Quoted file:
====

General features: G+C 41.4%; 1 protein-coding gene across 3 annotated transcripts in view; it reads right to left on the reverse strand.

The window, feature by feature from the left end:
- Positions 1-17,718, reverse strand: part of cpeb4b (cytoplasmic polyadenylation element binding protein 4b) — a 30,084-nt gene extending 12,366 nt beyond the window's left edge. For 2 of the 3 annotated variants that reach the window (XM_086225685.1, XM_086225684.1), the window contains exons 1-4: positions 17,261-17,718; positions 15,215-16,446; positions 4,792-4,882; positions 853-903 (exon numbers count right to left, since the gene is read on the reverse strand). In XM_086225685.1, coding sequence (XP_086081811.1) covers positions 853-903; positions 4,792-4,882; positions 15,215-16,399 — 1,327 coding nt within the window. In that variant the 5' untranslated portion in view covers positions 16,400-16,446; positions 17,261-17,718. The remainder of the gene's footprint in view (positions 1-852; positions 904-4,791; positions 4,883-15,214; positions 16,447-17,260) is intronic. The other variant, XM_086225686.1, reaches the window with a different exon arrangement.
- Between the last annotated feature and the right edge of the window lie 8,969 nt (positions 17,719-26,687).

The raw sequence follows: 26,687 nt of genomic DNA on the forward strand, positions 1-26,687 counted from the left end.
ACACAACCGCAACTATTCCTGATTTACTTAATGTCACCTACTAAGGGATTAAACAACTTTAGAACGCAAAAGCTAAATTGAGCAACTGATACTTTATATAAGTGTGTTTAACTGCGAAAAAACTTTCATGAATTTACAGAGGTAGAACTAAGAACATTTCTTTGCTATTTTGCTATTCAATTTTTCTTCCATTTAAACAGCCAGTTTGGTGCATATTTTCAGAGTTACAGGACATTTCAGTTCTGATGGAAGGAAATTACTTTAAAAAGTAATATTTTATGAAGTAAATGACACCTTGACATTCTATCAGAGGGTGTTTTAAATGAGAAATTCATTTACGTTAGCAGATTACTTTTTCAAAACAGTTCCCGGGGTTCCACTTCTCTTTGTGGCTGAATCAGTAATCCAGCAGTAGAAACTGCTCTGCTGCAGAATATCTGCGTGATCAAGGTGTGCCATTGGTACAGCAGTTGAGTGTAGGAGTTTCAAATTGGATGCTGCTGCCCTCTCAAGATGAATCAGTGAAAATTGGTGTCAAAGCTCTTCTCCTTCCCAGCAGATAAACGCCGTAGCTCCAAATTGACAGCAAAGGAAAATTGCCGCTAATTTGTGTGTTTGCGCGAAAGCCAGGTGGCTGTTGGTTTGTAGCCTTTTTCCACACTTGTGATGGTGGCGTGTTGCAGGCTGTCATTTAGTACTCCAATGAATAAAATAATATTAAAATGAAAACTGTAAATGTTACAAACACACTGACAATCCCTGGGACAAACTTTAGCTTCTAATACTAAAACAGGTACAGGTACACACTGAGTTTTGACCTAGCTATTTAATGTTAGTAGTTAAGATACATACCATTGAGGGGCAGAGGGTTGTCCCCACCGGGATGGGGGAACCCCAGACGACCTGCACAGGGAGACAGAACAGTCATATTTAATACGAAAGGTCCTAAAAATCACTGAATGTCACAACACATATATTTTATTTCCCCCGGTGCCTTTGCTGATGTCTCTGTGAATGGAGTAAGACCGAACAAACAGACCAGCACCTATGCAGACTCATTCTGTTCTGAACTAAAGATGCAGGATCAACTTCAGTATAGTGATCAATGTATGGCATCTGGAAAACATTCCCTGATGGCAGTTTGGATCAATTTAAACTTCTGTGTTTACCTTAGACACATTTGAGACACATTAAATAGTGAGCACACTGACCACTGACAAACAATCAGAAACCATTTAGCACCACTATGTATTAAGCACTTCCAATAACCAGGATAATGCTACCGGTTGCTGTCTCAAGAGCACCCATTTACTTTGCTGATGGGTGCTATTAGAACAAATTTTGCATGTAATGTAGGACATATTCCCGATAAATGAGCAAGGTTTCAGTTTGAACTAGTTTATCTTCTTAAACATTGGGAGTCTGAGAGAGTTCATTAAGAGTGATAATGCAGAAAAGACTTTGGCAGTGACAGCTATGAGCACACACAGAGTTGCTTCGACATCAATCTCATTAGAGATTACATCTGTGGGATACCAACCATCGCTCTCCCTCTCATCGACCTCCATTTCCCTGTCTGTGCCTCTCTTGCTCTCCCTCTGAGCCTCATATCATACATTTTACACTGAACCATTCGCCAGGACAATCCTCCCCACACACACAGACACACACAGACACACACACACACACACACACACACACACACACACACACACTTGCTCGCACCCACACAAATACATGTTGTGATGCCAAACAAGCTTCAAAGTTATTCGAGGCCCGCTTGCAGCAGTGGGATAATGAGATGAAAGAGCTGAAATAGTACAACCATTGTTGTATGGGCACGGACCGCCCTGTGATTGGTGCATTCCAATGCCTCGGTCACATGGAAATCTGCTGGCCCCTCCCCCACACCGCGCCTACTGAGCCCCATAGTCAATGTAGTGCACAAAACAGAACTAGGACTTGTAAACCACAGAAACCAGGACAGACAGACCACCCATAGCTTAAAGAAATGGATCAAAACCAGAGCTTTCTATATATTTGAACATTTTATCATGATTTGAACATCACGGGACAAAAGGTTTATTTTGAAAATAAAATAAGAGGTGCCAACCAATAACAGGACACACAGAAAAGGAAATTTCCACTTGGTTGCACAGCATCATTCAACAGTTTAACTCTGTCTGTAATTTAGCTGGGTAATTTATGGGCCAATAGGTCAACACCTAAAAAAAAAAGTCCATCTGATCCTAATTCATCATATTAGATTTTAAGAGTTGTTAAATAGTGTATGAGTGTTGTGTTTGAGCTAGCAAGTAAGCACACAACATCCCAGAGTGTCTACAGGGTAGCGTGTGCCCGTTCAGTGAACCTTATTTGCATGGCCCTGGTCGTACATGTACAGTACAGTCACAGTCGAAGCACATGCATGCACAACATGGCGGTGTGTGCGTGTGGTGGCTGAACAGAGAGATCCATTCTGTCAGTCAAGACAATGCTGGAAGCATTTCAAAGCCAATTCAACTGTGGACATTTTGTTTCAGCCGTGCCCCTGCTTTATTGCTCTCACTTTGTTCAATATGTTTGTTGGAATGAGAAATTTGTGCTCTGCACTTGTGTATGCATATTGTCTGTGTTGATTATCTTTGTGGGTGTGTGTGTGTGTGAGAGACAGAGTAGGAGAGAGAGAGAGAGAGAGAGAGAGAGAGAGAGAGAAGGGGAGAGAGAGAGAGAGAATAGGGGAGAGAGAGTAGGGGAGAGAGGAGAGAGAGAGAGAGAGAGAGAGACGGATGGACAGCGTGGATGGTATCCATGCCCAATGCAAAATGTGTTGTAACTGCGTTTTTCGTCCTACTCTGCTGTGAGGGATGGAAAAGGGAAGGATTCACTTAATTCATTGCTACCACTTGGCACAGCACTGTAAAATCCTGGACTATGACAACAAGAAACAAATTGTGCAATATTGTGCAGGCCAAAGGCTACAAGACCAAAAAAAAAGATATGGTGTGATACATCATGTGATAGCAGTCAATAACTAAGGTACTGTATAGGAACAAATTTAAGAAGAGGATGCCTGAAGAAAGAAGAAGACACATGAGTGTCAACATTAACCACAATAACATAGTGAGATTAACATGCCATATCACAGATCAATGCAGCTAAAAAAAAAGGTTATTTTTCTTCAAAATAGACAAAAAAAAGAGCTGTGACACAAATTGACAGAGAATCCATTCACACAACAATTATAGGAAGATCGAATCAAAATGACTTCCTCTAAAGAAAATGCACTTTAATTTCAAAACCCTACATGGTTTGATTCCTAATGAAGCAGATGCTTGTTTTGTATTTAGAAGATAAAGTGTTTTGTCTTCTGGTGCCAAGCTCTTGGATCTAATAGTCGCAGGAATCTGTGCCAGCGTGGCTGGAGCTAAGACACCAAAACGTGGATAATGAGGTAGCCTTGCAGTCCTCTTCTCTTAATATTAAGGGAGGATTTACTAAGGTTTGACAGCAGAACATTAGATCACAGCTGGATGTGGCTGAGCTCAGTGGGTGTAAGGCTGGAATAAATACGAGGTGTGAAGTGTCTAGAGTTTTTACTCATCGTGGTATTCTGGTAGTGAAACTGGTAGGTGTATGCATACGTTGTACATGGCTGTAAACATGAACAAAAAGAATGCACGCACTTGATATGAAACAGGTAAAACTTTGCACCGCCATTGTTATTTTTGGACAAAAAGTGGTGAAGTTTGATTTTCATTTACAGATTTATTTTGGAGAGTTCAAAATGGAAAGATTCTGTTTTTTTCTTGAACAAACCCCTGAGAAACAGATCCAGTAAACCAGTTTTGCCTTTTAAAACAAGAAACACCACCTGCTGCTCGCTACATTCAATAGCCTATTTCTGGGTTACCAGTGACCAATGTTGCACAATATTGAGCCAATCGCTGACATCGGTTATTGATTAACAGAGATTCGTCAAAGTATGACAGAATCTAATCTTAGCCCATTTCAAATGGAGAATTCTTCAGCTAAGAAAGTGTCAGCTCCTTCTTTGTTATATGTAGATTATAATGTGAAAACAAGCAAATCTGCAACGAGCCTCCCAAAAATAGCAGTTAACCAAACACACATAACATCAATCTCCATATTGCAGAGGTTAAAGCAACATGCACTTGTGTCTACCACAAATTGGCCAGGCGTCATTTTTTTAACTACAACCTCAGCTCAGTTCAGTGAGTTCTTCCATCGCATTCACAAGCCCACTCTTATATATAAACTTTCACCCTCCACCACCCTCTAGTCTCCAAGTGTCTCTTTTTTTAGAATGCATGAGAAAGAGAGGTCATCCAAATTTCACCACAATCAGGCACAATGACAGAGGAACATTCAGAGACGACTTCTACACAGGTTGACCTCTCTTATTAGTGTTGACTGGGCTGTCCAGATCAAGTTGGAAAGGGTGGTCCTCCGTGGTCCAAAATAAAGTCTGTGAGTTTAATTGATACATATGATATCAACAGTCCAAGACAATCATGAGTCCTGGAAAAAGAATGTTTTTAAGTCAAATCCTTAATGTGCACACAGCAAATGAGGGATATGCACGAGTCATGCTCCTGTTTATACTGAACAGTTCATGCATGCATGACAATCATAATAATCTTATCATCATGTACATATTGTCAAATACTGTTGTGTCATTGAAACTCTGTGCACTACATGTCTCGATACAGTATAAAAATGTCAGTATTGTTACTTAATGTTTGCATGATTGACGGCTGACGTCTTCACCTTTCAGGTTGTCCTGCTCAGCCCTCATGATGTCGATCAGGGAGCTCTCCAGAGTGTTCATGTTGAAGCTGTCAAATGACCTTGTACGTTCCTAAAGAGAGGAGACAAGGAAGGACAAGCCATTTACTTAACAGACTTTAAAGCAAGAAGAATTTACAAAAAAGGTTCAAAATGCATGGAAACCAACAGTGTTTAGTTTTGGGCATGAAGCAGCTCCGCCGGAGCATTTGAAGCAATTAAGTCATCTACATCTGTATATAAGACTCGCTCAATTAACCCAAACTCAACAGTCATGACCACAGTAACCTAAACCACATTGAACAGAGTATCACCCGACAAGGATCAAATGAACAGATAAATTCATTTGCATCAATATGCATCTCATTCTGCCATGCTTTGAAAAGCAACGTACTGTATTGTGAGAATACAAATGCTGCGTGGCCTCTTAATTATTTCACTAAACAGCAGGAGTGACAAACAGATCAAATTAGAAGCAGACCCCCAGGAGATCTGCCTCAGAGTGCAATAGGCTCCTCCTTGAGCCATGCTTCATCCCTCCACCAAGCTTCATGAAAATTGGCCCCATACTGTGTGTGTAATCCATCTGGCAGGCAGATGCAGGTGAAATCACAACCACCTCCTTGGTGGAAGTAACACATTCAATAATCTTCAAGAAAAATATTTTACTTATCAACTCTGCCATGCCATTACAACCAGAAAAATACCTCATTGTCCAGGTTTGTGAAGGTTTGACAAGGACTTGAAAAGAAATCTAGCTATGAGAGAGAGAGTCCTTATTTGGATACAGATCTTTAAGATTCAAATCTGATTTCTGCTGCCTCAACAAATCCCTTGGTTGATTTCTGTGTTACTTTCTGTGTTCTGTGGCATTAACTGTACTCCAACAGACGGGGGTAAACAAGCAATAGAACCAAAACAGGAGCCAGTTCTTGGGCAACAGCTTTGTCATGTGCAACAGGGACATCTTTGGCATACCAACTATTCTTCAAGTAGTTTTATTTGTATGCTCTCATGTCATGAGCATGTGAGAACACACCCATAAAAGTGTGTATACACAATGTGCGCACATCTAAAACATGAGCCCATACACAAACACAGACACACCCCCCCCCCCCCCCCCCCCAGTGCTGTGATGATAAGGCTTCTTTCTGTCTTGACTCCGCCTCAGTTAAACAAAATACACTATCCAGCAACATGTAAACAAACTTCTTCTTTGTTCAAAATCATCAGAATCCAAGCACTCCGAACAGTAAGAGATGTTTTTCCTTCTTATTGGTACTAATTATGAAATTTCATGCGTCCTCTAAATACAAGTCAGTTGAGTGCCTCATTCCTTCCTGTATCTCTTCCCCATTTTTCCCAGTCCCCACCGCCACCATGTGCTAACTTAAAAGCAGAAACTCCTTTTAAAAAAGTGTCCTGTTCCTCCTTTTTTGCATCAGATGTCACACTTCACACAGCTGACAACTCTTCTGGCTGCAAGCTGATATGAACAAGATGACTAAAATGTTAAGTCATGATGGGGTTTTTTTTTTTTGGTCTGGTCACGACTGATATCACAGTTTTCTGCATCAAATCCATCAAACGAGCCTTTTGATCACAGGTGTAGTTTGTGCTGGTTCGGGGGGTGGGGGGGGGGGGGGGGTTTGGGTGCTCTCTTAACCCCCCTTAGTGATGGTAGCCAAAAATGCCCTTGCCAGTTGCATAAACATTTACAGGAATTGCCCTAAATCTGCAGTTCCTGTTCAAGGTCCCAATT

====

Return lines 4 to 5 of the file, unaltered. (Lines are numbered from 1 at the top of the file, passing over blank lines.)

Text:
- Between the last annotated feature and the right edge of the window lie 8,969 nt (positions 17,719-26,687).

The raw sequence follows: 26,687 nt of genomic DNA on the forward strand, positions 1-26,687 counted from the left end.